“Ghost Town” 45 single, 1981

“Ghost Town” is the Specials’ final recording. It’s an eerie, world-weary document of the final days of the band, the disintegration of the 2-Tone scene and encapsulated the mood of the U.K. in the summer of 1981.

For more information on this and other special exhibitions at the Rock and Roll Hall of Fame and Museum, visit

About Two-Tone Records
Two-Tone was a group of black and white kids from Coventry, Birmingham and London, England – white punk rockers and black rude-boys and girls -- who stood against the economic policies of Prime Minister Margaret Thatcher‘s government and the Neo-Nazi National Front, promoted racial harmony through the irresistible and exuberant rhythm of ska music and revolutionized the British music scene. Jerry Dammers, Two-Tone mastermind, keyboardist and songwriter for the movement’s forward guard shock troops, the Specials, told Mojo magazine, “We were aiming for revolution. We were trying to change minds.”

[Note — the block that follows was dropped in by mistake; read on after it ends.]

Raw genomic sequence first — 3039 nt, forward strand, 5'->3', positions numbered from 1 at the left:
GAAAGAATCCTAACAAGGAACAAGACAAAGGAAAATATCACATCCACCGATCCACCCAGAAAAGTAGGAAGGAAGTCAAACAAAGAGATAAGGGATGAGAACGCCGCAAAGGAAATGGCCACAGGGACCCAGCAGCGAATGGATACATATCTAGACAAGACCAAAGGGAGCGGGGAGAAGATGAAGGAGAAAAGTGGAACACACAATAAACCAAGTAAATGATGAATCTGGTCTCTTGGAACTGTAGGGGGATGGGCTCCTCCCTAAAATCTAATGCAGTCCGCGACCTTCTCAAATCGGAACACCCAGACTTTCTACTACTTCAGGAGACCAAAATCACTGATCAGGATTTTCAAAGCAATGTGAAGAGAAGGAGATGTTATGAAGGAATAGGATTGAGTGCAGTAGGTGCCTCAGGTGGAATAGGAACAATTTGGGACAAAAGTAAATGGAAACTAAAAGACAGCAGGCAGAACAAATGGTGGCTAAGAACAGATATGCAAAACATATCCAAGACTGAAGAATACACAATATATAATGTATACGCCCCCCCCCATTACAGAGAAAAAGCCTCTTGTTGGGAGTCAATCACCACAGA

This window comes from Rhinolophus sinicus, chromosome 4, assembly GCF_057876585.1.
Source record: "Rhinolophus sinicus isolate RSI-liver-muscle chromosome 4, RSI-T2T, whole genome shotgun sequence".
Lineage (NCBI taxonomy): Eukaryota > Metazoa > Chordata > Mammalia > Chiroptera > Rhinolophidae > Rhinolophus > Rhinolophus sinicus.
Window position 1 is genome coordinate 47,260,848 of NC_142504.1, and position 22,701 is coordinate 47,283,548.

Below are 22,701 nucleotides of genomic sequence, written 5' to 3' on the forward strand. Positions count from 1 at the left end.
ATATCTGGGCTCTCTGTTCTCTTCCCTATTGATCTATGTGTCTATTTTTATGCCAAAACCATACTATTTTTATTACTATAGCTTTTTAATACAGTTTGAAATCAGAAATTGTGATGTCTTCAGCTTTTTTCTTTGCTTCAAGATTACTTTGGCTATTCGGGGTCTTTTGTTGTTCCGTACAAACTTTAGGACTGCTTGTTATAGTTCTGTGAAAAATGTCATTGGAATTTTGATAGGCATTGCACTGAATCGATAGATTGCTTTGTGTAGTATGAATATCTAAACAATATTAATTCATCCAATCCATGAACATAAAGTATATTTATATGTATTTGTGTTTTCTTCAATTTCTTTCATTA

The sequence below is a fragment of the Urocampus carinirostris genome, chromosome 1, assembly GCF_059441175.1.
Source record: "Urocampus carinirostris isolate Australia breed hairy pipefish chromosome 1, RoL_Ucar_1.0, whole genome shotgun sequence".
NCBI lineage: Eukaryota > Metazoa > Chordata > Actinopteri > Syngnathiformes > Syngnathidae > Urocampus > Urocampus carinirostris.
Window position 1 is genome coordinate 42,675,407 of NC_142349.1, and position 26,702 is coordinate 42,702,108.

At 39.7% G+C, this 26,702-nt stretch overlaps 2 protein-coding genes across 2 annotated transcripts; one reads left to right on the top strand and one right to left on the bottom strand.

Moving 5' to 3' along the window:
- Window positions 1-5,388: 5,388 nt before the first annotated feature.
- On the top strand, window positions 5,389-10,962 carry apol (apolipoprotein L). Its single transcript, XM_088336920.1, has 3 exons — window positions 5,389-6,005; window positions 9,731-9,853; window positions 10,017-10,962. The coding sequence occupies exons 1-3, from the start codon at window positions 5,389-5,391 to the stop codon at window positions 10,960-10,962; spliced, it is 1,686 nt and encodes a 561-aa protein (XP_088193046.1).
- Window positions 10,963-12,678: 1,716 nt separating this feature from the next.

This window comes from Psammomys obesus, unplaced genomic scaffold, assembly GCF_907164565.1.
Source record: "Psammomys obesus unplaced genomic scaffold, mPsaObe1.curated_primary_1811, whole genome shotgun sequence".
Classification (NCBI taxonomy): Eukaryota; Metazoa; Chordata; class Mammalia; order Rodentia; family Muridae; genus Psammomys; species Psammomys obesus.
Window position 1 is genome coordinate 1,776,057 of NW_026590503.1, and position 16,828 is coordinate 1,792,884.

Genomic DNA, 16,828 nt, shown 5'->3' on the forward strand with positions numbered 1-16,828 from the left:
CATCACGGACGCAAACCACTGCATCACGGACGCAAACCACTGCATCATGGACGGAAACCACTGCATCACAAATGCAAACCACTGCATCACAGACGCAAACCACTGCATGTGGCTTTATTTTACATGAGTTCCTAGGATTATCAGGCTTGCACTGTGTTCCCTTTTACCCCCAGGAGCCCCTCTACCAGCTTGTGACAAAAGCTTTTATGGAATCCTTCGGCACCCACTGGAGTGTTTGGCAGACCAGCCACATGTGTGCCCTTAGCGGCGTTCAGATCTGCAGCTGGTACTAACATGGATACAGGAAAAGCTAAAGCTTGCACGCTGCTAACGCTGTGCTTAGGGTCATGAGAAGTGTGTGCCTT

Coventry, center of the British auto industry, had been known as “the Detroit of Britain.” By the late Seventies, however, with an unemployment rate upwards of 20% and youth and violent crime rates spiking, hard times had come to Coventry, as they had to most of the U.K.  Specials’ lead singer Terry Hall recalled, “Coventry was such a violent, dead-end place. So many people were losing their jobs. It was depressing.” Jerry Dammers recalls, “I had wanted to get a band together for some time….The whole punk thing opened up the way -- it gave me the confidence to do my own thing. It made you realize that anything was possible.”